By Tanner Kent
The Free Press
Ten years of jazz “conversations” between Larry McDonough and Richard Terrill have resulted in their first release as an unadorned duo.
The pair was first introduced more than a decade ago by former Free Press writer Joe Tougas, who led McDonough to Terrill when the former asked if there were any good jazz musicians in town. That recommendation eventually led to the formation of a jazz quintet -- which also includes Chaz Draper and Craig Mataresse -- and a long partnership between McDonough and Terrill.
Over the years, McDonough and Terrill found themselves playing more often as a duo. Finding audiences receptive to their brand of sometimes melancholy, often complex jazz, Terrill said the time was right for the pair to record their first material together.
“It was just time,” said Terrill, an English instructor at Minnesota State University.
McDonough added: “We’ve been wanting to do something like this for a long time.”
Once regulars of the now-sparse Mankato jazz scene, the pair returns to the Wine Cafe on Friday for the release party for “Solitude.”
“It’s been maybe four or five years since we’ve played in Mankato,” said Terrill, lamenting the closing of the Jazz Club several years ago.
“We’re really looking forward to coming back,” McDonough said.
For McDonough and Terrill, “Solitude” represents the kind of performance comfortability that only comes with time. McDonough likened their relationship to a marriage made functional by the ability to converse with one another musically.
For instance, Cole Porter’s popular “Night and Day” -- like many of the tracks on the album -- is a sort of McDonough/Terrill standard that the two play regularly during performances. The song has been recorded countless times by countless artists, and McDonough and Terrill said they’ve played it themselves in numerous styles.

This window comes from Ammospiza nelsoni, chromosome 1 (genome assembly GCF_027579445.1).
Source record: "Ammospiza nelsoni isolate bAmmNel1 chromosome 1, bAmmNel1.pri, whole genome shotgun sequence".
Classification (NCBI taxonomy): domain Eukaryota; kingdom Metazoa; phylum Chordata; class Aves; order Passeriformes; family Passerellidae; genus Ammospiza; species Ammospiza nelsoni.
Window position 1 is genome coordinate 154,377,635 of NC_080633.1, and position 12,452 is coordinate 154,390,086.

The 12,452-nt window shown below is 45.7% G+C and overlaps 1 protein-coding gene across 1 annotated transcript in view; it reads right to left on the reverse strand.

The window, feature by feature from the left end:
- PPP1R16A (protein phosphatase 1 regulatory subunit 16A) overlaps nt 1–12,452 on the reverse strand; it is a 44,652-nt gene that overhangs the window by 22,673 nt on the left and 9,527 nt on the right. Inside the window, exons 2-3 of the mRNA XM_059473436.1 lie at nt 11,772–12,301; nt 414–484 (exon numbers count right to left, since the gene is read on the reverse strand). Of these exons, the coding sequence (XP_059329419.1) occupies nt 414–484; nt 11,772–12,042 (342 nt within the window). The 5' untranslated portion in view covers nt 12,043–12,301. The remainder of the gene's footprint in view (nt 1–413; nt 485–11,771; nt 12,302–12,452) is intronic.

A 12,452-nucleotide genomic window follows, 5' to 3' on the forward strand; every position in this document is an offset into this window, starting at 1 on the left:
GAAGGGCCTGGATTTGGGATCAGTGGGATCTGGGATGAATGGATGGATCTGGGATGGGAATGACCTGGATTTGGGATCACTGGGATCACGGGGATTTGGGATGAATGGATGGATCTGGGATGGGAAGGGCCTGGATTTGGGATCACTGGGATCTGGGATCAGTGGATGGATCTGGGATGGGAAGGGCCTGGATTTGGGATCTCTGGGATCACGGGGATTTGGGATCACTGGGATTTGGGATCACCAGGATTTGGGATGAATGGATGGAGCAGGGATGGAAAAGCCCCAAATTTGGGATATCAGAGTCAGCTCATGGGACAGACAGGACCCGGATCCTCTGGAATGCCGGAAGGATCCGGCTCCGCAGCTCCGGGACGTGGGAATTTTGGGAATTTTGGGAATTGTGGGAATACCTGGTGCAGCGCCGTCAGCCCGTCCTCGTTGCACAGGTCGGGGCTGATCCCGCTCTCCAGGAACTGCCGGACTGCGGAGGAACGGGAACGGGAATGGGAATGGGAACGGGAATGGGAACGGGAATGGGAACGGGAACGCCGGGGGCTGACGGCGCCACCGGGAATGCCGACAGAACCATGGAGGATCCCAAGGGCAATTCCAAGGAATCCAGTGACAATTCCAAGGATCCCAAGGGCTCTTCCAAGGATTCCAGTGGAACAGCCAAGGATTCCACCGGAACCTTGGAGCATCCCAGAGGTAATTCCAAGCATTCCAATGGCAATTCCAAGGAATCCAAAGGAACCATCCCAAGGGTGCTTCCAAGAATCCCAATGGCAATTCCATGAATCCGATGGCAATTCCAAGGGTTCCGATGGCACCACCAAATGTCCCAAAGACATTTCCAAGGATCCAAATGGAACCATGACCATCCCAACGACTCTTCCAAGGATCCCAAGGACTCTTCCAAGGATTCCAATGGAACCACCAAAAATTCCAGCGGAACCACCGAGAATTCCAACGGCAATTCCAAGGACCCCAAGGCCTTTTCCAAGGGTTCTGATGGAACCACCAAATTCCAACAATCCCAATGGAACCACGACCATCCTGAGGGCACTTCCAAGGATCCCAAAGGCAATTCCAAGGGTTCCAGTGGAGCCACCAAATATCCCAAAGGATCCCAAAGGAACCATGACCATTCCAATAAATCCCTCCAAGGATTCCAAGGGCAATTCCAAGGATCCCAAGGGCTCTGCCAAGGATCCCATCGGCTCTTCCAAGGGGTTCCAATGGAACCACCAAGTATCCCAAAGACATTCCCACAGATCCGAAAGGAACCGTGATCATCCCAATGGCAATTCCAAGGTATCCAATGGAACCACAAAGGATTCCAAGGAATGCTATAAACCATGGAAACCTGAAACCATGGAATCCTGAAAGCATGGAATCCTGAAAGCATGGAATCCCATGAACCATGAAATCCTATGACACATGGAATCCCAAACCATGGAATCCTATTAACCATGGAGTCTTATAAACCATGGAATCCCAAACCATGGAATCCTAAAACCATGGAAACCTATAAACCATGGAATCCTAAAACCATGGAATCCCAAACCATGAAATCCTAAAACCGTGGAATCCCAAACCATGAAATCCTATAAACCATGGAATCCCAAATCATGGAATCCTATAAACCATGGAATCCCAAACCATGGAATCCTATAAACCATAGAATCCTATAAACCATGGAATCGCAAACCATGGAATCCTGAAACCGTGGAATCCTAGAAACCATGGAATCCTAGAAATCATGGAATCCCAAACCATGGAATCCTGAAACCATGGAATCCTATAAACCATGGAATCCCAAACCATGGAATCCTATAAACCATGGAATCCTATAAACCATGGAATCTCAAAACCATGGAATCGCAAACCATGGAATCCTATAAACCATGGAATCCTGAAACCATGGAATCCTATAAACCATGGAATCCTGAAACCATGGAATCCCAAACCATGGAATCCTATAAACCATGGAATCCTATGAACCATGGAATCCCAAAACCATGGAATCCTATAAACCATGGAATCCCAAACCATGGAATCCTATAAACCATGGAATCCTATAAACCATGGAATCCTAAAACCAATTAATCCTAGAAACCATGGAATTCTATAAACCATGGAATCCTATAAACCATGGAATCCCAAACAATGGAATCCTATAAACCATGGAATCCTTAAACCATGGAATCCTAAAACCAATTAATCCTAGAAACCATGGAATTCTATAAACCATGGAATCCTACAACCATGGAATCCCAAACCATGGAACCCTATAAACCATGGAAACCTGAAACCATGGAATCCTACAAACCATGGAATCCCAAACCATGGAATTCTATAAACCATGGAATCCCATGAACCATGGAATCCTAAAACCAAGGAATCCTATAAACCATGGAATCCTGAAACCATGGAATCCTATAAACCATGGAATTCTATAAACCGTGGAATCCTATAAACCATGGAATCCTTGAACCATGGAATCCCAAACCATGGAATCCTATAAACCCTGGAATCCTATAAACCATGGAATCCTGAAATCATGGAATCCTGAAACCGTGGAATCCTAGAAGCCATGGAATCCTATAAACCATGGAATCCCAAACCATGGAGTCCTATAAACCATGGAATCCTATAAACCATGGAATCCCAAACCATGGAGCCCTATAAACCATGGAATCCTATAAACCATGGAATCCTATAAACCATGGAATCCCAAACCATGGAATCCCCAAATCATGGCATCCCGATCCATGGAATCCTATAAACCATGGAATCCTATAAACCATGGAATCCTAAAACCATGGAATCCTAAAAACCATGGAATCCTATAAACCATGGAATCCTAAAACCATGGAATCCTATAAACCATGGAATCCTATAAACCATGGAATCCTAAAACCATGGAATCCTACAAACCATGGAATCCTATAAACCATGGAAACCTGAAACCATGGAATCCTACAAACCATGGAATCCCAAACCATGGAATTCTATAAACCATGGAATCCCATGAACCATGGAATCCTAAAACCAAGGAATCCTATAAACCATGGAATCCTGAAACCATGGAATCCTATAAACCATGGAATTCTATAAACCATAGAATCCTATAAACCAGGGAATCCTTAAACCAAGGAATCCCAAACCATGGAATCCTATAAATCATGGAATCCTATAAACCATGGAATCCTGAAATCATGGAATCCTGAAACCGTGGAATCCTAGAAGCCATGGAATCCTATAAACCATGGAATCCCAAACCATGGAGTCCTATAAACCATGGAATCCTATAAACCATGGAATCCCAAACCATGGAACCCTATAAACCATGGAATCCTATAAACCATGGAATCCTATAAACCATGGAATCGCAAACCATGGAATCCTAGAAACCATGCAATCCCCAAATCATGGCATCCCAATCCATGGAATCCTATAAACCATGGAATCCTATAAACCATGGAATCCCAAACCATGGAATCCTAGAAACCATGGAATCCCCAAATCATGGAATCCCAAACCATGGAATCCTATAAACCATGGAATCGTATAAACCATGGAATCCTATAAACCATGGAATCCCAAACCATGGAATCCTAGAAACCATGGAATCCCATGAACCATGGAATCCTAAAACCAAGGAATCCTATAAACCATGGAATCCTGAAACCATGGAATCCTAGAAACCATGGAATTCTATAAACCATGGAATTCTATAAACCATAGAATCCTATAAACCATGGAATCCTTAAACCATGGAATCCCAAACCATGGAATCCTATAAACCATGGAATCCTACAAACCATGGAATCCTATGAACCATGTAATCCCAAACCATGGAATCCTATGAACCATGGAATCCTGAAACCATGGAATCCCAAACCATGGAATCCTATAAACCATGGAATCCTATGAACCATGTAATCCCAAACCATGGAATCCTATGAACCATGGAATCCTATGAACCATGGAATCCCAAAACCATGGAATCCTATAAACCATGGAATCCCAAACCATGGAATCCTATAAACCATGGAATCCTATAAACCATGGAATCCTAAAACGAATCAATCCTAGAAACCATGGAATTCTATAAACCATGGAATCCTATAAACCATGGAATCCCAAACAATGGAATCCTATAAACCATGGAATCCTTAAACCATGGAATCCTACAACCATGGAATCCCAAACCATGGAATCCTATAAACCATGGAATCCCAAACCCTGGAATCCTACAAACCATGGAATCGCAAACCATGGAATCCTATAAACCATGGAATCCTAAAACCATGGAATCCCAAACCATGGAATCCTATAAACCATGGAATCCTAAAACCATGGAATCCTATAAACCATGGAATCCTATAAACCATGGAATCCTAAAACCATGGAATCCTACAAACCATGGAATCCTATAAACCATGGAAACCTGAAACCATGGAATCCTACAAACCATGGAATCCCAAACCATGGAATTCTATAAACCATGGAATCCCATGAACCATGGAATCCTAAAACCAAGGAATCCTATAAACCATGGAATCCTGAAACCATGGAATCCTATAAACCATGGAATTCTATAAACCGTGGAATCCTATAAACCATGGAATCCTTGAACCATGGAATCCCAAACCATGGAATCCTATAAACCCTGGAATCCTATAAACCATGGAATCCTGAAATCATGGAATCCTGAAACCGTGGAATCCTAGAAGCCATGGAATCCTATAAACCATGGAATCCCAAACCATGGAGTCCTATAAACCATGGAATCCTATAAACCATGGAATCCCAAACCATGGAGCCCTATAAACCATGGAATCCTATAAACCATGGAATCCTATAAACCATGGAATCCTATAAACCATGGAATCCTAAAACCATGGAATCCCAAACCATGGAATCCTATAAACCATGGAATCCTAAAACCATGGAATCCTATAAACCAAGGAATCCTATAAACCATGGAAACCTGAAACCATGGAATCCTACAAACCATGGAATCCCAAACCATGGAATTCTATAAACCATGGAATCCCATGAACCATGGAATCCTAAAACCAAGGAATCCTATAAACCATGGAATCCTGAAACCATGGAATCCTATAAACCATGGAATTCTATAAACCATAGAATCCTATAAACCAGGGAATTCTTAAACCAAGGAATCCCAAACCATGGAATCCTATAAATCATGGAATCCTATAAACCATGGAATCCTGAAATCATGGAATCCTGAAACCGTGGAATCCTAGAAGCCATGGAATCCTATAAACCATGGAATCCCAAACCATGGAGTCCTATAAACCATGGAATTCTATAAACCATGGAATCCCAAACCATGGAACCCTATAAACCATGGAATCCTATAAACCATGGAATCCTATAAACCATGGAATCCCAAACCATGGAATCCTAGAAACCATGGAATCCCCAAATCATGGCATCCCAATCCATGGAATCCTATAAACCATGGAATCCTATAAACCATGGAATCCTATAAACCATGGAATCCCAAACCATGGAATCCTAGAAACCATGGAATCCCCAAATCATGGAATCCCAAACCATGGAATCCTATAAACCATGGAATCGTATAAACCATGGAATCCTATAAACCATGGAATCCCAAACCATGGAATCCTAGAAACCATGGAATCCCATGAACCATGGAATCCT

But on “Solitude,” they choose to open the track with Terrill soloing on his tenor saxophone. Later, as the chorus ends, McDonough quietly slips off the piano, leaving Terrill to close the song in a sort of joyful eruption that punctuates Porter’s sensual lyrical content.
When playing live, McDonough said Terrill typically solos at the beginning. But on the CD, McDonough chose to withhold the chorus until after a long instrumental introduction before closing with Terrill’s warmly textured saxophone.
“I want to allow listeners to form their own perceptions about what the song is about,” McDonough said.
Terrill said: “I don’t even remember how we started playing it.”
“Solitude” is filled with similar surprises.
McDonough recasts many jazz standards with new time signatures and modulations. “God Bless America” is played in 5/4 time and imbued with Middle Eastern harmonies. On the title track -- which is one of three that were compiled using musical fragments created by children with disabilities -- McDonough said he crafted a melody marked in 7/4 time that modulates between Bb minor and its polar opposite, E minor.
“Sometimes, easy listening music is too easy to put on the backburner and forget about,” McDonough said. “And that’s not bad. But, sometimes, I Iike when music demands your attention.”
“Solitude” also pairs McDonough’s songwriting ability with Terrill’s poetry on a handful of tracks.
“Coming Late to Rachmaninoff” is the title of Terrill’s jazz-inspired poetry collection that won the 2004 Minnesota Book Award for poetry. The poem concerns a middle-aged man parked on the side of road, reveling in the beauty of Rachmaninoff’s adagio from his “Second Symphony in E minor.” The song began as a wedding present to Terrill, which McDonough outfitted in 11/4 time.
On “Some Other Time,” Terrill’s ode to the brilliant but tortured jazz pianist Bill Evans is accompanied by a delicate composition that belies the poem’s darker material.
“The music has a lightness that softens the poems,” McDonough said.